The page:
8 ounces (227 grams) semisweet or bittersweet chocolate, cut into small pieces
1/2 cup (120 ml) heavy whipping cream(double cream) (35-40% butterfat)
2 tablespoons (28 grams) unsalted butter, cut into small pieces
2 tablespoons alcohol (Cognac, brandy, Grand Marnier, kirsch, rum, bourbon, or Kahlua to name a few) (optional)
Different Coatings for Truffles:
Dutch-Processed Cocoa Powder
Confectioners Sugar (Icing or Powdered)
Toasted and Chopped Nuts (pecans, walnuts, almonds, hazelnuts)
Chocolate Truffles: Place the chopped chocolate in a medium sized heatproof bowl. Set aside. Heat the cream and butter in a small saucepan over medium heat. Bring just to a boil. Immediately pour the boiling cream over the chocolate and allow to stand for a minute or two. Stir with a rubber spatula until smooth. (If the chocolate doesn't melt completely, place in the microwave for about 20 seconds, or over a saucepan of simmering water, just until melted.) If desired, add the liqueur. Cover and place in the refrigerator until the truffle mixture is firm (this will take several hours or overnight).
Place your coatings for the truffles on a plate. Remove the truffle mixture from the refrigerator. With your hands, a small ice cream scoop, a melon baller, or a small spoon form the chocolate into round or mis-shaped bite-sized balls. Immediately roll the truffle in the coating and place on a parchment lined baking sheet or tray. Cover and place in the refrigerator until firm. Truffles can be refrigerated for a couple of weeks or else frozen for a couple of months. Bring to room temperature before serving.
Makes 30 small truffles.
To Toast Nuts: Preheat oven to 350 degrees F (177 degrees C) and bake nuts (pecans, walnuts or almonds) about 8 - 10 minutes or until brown and fragrant. For hazelnuts toast about 15 minutes or until the skins start to blister. Remove from oven and roll in a clean dish towel. Let the nuts 'steam' for about 5 minutes and then remove the skins. Once the nuts have cooled, chop coarsely.
Chocolate Truffles are a rich and elegant, bite-sized petit four made with a creamy mixture of chocolate, cream, and butter to which various flavorings are added (liqueurs, extracts, nuts, coffee, purees, spices, candied or dried fruits). This mixture is really a Ganache that is rolled into mis-shaped rounds to look like the real truffle fungus that grows around the roots of trees in France and Italy. Once the truffles are formed they are then rolled in cocoa powder to simulate the 'dirt' that the real truffles grow in. While cocoa powder is the traditional coating, truffles can also be coated in confectioners (powdered or icing) sugar, toasted and chopped nuts, tempered chocolate, shredded coconut, or even shaved chocolate.
Now, the taste and quality of the truffle is primarily dependent on the quality of chocolate you start with. Remember not all chocolates are the same. Chocolate begins with the beans from the tropical tree Theobroma which translates to "Food of the Gods". There are three types of cacao beans (Forastero, Criollo, and Trinitario) and the type and/or blend of beans, their quality, and where they are grown all contribute to the quality and taste of the chocolate. Other factors affecting taste and quality are how the beans are roasted, how the beans are ground into a mass called chocolate liquor, how much extra cocoa butter is added to the chocolate liquor, quality and amount of other ingredients added, and how long the chocolate liquor is conched (processed). A chocolate with a velvety smooth texture will produce a truffle that is velvety smooth. However, the most important point to consider when choosing either a bittersweet or semi-sweet chocolate for making your truffles is whether you like the chocolate when eaten out of hand.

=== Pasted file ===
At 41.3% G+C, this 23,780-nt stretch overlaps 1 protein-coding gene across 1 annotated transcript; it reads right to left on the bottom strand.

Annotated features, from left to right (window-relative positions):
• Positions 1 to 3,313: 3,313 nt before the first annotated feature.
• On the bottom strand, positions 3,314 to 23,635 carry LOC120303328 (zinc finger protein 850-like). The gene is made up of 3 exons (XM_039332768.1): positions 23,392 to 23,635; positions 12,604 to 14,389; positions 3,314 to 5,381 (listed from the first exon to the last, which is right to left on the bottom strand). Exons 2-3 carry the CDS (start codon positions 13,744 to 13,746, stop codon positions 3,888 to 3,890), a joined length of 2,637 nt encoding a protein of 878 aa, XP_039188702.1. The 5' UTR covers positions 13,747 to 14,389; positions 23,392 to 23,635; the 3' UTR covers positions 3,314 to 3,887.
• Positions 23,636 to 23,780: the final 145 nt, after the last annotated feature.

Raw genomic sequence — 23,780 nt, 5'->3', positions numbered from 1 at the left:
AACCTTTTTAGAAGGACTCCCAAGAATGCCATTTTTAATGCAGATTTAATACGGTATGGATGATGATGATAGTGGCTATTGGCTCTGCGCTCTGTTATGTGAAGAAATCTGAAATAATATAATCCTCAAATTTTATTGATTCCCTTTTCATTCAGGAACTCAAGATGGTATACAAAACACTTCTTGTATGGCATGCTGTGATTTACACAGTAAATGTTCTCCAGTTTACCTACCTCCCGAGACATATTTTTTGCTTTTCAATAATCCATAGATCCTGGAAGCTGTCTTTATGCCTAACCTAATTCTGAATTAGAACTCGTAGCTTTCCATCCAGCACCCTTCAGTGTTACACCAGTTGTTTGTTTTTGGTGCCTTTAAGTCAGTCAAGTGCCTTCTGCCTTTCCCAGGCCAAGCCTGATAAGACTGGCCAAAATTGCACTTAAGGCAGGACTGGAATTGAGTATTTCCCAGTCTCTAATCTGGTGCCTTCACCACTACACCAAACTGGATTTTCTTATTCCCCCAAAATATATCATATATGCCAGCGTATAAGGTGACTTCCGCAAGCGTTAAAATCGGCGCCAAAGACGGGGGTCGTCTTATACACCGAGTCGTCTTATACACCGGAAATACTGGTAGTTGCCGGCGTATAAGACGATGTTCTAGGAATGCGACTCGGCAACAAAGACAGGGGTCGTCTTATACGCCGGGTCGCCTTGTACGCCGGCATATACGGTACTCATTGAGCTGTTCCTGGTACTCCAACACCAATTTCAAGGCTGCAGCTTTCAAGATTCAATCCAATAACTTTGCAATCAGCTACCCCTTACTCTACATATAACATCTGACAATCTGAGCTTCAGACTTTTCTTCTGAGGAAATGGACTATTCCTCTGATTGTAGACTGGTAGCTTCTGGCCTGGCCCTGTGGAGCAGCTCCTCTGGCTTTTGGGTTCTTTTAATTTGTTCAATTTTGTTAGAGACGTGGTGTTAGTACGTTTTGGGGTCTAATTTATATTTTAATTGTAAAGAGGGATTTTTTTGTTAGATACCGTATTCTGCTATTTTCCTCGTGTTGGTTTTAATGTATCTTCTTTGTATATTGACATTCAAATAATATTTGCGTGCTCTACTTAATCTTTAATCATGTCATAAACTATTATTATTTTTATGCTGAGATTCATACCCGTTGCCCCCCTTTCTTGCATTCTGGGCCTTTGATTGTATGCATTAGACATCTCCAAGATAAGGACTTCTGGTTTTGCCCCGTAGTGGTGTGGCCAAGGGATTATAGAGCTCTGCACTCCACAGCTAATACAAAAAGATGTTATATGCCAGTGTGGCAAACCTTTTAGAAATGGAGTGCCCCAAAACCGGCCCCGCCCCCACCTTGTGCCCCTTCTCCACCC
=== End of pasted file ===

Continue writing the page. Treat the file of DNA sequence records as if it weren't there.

Once you have decided on your chocolate, you then need to decide on your choice of alcohol to flavor your truffles and also the coating. The choice is yours but there are a few things to consider. For example, if you want a hazelnut flavored truffle it is a good idea to add Frangelico to the chocolate and cream mixture and then coat them in chopped hazelnuts. Or if you would like your truffles to have a coffee flavor stir about one tablespoon of espresso powder into the hot cream and then add Kahua or Tia Maria to the truffle mixture. For fruit flavored truffles use 2 tablespoons of fruit puree or jam (raspberry or blackberry) in place of the alcohol. Orange flavored truffles can be made by adding about 1 tablespoon of orange zest to the hot cream. Let the cream steep for about 10 - 15 minutes and then strain out the zest. Then add Grand Marnier to the truffle mixture. As you can see there are endless variations to the basic truffle so experiment and come up with your own recipes. Truffles store very well. They can be refrigerated for a couple of weeks or frozen for several months. Truffles are best when served at room temperature.